We landed in Minneapolis yesterday morning after an exceedingly uncomfortable 9-hour redeye on Northwest, AKA Crap, Airlines. It was three degrees and snowing, and guess what? Hodgie has never seen snow! He got off the plane, looked outside and said "This is the best part of the whole vacation." Dork.
One day when I'm less perturbed, I might write about how crummy my NWA experience was... just to give you a little taste (pun intended), NWA charged $10 for a disgusting dinner of stank nasty sandwich and inedible pasta salad. When I scoffed at the price, the flight attendant swayed me with promises of a Twix bar inside. Dude, that Twix was fun-size! Not even a full two bars... not even one full bar! If I was ticked then, I'm even more so now, as I've been back in NY for 36 hours and I still don't have my luggage, which naturally includes chocolate covered macadamia nuts that I want to eat - NOW.
Alas, you dear readers prob don't want to read about my candy woes, so on to the point: more pictures of Hawaii! I'm in the process of putting together a slideshow of the best pics, so stay tuned for that. I'm also trying to figure out how to upload our shark cage diving DVD which will surely impress you enough to tattoo my name somewhere on your body. So get excited for that.
As you know, Hodgie and I were really excited about our eight-mile hike on the Kalalau Trail on the Na Pali Coast of Kauai. We'd been talking about it for weeks and we had it all planned out. We woke up super early, drove to the end of the road on the North Shore and took off for Hanakapiai Beach and Falls. According to the Web site: "The Na Pali Coast is a very special place. The pali, or cliffs, provide a rugged grandeur of deep, narrow valleys ending abruptly at the sea. Waterfalls and swift flowing streams continue to cut these narrow valleys while the sea carves cliffs at their mouths. The Kalalau Trail provides the only land access to this part of the rugged coast. The trail is graded but almost never level as it crosses above towering sea cliffs and through lush valleys. An unmaintained 2-mile trail into Hanakapi'ai Valley leads to a waterfall. After crossing the stream about a mile up the valley, the trail becomes more difficult as it meanders over rocks and fallen trees. The upper half of this trail should be hiked only in good weather to avoid dangerous flash floods and falling rocks."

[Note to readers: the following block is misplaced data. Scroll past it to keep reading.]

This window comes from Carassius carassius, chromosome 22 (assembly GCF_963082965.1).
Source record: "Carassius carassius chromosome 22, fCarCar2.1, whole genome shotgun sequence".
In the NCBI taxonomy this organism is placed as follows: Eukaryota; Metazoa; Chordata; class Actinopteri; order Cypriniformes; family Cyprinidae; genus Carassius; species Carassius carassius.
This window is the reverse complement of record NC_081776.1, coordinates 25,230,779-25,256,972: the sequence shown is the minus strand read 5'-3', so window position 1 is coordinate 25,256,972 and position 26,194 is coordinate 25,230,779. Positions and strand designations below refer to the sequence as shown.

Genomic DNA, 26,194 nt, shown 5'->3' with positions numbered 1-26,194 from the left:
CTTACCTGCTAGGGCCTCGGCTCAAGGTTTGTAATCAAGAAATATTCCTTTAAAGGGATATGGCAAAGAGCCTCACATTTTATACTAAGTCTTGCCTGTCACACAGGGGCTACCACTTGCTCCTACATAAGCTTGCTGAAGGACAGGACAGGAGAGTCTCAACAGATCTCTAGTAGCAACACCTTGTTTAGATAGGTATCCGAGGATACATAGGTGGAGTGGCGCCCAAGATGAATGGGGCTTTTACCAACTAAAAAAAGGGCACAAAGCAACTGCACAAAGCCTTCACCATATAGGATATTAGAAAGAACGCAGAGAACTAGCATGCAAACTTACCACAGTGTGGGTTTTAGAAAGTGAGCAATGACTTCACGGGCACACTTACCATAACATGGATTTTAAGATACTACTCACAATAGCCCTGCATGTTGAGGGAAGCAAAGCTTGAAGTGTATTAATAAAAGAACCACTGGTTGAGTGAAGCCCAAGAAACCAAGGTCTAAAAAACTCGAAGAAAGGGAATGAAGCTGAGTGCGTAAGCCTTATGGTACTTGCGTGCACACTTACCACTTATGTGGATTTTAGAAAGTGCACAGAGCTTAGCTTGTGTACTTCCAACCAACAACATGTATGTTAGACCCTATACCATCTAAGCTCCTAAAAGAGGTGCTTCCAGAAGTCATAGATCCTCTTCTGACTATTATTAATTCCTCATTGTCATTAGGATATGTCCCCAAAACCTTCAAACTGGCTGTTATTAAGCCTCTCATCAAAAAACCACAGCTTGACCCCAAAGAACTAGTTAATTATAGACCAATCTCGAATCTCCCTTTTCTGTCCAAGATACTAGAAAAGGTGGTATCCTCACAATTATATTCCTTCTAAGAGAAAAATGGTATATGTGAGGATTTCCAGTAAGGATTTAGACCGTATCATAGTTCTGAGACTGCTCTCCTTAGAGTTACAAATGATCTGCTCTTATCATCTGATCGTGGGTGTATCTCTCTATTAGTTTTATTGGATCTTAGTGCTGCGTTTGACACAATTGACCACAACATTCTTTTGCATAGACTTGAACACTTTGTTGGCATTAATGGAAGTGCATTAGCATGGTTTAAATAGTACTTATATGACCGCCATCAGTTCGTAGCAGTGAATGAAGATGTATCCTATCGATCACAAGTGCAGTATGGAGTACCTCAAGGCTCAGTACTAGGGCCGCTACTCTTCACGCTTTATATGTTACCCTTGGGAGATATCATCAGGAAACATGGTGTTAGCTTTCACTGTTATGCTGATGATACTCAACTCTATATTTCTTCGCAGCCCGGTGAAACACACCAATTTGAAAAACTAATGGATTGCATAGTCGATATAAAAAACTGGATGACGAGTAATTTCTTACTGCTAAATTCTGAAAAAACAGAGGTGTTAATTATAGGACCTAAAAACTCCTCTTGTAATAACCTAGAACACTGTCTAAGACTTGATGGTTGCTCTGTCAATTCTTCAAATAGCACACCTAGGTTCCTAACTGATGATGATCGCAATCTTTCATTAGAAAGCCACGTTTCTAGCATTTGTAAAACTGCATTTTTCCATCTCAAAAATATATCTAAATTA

According to the Sierra Club, this particular hike ranks a 9-out-of-10 for difficulty, and readers, the Sierra Club is correct. Hodgie lead our intrepid trio during the first 2-mile leg (new friend Rick came with us) and we made it to the first stop in about an hour. We stopped for a quick snack at the dangerous beach and then set off for the 2nd quarter - the hike up the valley to the falls. Valley makes it sound so friendly... this valley involved climbing vertically over massive boulders and traversing the rapids multiple times. The pain was SO worth it. The falls were stunning and we were the first people to get there that day so we had the place to ourselves. After a tasty lunch of pb&j and Uncle's homegrown tangerines, it was time to swim under the waterfall... brrrrrr.
7:40 a.m. Before the hike
8:15 a.m. The sign warning hikers not to swim under any circumstance - and you know what, it REALLY was dangerous
9:45 a.m. Hanakapi'ai Falls come into view
10:15 a.m. To get the best vantage point of the falls and surrounding area, we climbed vertically 'til we got to this spot
10:30 a.m. Well, we didn't come all this way for nothing - here we are behind the 1,000-ft. waterfall
11 a.m. Chilling at the falls
11:30 a.m. Return trip
1:30 p.m. Almost done and oh.so.tired
After the hike, we planned to nap the rest of the day away, but my muscles were so worked up that I was too hot to sleep. I had to ice my entire body just to go to bed, but that was only after Hodgie and I wandered around the condo in incoherent, waking comas for the rest of the afternoon. I don't remember much of that evening. But like I said, it was SO worth it!